NEW YORK ( TheStreet) -- There are always good reasons to take profits on any investment, and it always amazes me how the Street can discriminate, whenever it seems convenient, about what it thinks a company will do from one quarter to the next.
Jabil Circuit (JBL - Get Report) has had a tough time earning investors' respect because the selloff that followed after the company delivered record revenues, while posting more than $1 billion in cash flow, seemed very narrow-minded. So I've begun to notice a pattern.
Jabil has a strong electronics manufacturing service (EMS) business and is working hard to branch off into (what it calls) diversified manufacturing services (DMS). I won't deny that this transition, which has now spanned more than 12 months, has taken a bit longer that investors expected. To the extent that this delay justifies a recent downgrade to "strong sell" by research firm Zacks, I don't believe it does.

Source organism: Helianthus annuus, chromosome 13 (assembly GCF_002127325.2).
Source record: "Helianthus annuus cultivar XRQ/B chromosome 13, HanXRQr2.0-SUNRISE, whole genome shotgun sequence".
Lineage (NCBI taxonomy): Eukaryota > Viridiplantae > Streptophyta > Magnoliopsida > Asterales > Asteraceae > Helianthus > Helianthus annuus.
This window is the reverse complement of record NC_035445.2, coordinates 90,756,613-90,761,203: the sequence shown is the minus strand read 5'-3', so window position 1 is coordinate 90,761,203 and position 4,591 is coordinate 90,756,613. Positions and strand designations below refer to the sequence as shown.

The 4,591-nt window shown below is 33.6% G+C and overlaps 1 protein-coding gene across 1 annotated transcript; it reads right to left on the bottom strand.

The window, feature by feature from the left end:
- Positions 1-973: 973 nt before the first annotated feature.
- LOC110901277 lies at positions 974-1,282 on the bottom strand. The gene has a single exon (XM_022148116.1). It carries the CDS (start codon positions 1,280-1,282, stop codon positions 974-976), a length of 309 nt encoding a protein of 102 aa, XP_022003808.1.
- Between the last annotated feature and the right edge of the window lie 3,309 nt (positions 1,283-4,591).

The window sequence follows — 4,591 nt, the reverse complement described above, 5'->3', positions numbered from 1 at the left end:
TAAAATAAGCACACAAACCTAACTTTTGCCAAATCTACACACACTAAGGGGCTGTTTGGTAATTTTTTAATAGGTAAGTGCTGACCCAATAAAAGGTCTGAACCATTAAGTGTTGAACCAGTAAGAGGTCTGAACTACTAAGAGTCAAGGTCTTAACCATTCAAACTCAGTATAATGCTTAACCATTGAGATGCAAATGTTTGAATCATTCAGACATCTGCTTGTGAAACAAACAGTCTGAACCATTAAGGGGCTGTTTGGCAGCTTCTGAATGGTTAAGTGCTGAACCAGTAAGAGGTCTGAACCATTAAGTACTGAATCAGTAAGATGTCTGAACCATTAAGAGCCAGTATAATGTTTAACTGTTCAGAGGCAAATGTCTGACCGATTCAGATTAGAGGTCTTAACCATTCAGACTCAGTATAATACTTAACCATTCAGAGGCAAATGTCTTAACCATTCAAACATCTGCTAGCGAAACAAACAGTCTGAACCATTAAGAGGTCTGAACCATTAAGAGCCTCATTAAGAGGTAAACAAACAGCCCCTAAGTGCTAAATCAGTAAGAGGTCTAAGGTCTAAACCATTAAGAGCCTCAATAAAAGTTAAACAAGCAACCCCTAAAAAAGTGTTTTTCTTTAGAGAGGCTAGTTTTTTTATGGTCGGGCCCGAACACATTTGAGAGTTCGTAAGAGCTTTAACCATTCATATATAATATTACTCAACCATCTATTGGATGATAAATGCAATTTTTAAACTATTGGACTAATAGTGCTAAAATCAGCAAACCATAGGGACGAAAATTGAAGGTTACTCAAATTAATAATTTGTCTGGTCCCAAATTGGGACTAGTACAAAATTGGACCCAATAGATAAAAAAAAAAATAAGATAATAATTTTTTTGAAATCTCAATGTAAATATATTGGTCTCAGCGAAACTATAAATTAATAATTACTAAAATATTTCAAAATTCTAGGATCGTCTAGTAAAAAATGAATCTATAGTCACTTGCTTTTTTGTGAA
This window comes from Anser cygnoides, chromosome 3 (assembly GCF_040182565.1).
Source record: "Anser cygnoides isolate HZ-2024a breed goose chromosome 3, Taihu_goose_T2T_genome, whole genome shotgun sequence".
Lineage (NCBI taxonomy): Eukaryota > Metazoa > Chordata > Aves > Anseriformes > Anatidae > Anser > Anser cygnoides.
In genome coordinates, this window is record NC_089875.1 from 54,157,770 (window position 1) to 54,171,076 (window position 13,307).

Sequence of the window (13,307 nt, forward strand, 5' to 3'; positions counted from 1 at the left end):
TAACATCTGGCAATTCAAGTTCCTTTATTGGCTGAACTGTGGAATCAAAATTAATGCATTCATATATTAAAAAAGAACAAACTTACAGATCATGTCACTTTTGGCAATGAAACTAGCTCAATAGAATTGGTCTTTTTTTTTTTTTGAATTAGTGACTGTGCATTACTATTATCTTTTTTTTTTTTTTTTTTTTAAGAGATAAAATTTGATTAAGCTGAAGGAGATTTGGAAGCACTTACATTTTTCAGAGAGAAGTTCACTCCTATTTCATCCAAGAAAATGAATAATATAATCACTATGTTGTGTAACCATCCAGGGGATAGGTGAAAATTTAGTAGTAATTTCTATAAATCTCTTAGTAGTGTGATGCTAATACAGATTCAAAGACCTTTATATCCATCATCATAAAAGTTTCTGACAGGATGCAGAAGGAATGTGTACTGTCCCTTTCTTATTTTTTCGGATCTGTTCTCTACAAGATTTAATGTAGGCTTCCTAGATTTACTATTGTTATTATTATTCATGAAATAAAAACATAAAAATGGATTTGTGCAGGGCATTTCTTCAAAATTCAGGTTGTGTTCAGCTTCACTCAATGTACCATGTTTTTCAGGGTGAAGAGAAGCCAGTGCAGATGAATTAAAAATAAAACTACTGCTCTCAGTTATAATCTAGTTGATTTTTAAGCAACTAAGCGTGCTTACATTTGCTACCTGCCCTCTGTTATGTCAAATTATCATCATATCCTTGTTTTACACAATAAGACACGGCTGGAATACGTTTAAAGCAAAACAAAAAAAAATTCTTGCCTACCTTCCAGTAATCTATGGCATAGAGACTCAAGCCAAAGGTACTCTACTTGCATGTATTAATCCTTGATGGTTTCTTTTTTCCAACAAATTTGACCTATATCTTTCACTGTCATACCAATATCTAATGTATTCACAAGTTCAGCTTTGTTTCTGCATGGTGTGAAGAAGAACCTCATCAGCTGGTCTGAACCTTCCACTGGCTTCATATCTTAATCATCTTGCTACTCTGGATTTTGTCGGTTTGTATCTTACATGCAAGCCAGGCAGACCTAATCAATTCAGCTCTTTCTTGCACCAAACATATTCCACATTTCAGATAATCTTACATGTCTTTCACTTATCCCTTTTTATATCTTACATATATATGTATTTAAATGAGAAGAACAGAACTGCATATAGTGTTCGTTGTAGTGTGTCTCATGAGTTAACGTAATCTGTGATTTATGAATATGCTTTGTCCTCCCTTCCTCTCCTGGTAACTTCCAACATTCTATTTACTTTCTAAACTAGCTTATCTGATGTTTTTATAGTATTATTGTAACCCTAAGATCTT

Look, I didn't blame the Street for bailing on the stock following the June quarter. This time, Jabil delivered everything it promised and then some including an 11% year-over-year increase in revenue, which arrived in record territory of $4.81 billion. In terms of core earnings, the company did beat Street estimates by 13%, posting 61 cents a share versus estimates of 54 cents a share.It's true that the revenue guidance range, of $4.35 billion to $4.65 billion, was lower-than-expected, and I'm not going to pretend to be pleased with management's low-end target for core earnings-per-share of 50 cents. However, given all the political wrangling going on, regarding the shutdown of our government, who isn't offering downbeat guidance these days? Even though Jabil has (among others) Apple (AAPL - Get Report) and Cisco (CSCO) as key customers, there isn't much management can do if demand in IT spending isn't there. The good news is that Jabil, by virtue of its strong market position in other categories like health care and automotive, is able to stem the tide until better days arrive. We'll certainly know more of what to make of management's guidance, once rivals like Flextronics (FLEX) and Sanmina (SANM) reports later this month. In the meantime, though, it's clear that the company's management has no interest in setting the company up for disappointment just to appease Street doubters.
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